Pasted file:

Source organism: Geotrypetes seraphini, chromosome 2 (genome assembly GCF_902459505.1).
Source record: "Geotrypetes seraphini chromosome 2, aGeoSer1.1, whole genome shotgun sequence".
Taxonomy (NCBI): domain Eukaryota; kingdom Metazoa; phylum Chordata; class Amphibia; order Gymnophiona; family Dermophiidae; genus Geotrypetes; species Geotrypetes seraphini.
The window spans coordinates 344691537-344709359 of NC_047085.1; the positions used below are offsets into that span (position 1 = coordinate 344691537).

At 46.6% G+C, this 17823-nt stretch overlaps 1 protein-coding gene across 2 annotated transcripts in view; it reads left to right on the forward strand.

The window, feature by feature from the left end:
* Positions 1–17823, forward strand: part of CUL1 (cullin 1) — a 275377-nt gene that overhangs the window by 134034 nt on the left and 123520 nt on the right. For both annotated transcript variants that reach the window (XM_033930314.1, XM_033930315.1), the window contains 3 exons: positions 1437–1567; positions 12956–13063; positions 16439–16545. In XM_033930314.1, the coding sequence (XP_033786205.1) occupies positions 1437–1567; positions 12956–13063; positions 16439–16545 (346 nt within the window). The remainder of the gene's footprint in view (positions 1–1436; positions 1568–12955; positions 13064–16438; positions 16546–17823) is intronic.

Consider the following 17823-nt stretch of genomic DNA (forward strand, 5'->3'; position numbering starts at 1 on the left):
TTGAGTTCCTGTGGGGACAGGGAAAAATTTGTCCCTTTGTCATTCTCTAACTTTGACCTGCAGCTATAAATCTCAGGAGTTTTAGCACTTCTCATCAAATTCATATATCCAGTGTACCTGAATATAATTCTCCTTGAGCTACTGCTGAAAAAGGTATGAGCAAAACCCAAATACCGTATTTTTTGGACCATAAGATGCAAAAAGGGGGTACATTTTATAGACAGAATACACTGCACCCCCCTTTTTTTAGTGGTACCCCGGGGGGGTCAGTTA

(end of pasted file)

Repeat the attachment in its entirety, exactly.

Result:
Source organism: Geotrypetes seraphini, chromosome 2 (genome assembly GCF_902459505.1).
Source record: "Geotrypetes seraphini chromosome 2, aGeoSer1.1, whole genome shotgun sequence".
Taxonomy (NCBI): domain Eukaryota; kingdom Metazoa; phylum Chordata; class Amphibia; order Gymnophiona; family Dermophiidae; genus Geotrypetes; species Geotrypetes seraphini.
The window spans coordinates 344691537-344709359 of NC_047085.1; the positions used below are offsets into that span (position 1 = coordinate 344691537).

At 46.6% G+C, this 17823-nt stretch overlaps 1 protein-coding gene across 2 annotated transcripts in view; it reads left to right on the forward strand.

The window, feature by feature from the left end:
* Positions 1–17823, forward strand: part of CUL1 (cullin 1) — a 275377-nt gene that overhangs the window by 134034 nt on the left and 123520 nt on the right. For both annotated transcript variants that reach the window (XM_033930314.1, XM_033930315.1), the window contains 3 exons: positions 1437–1567; positions 12956–13063; positions 16439–16545. In XM_033930314.1, the coding sequence (XP_033786205.1) occupies positions 1437–1567; positions 12956–13063; positions 16439–16545 (346 nt within the window). The remainder of the gene's footprint in view (positions 1–1436; positions 1568–12955; positions 13064–16438; positions 16546–17823) is intronic.

Consider the following 17823-nt stretch of genomic DNA (forward strand, 5'->3'; position numbering starts at 1 on the left):
TTGAGTTCCTGTGGGGACAGGGAAAAATTTGTCCCTTTGTCATTCTCTAACTTTGACCTGCAGCTATAAATCTCAGGAGTTTTAGCACTTCTCATCAAATTCATATATCCAGTGTACCTGAATATAATTCTCCTTGAGCTACTGCTGAAAAAGGTATGAGCAAAACCCAAATACCGTATTTTTTGGACCATAAGATGCAAAAAGGGGGTACATTTTATAGACAGAATACACTGCACCCCCCTTTTTTTAGTGGTACCCCGGGGGGGTCAGTTA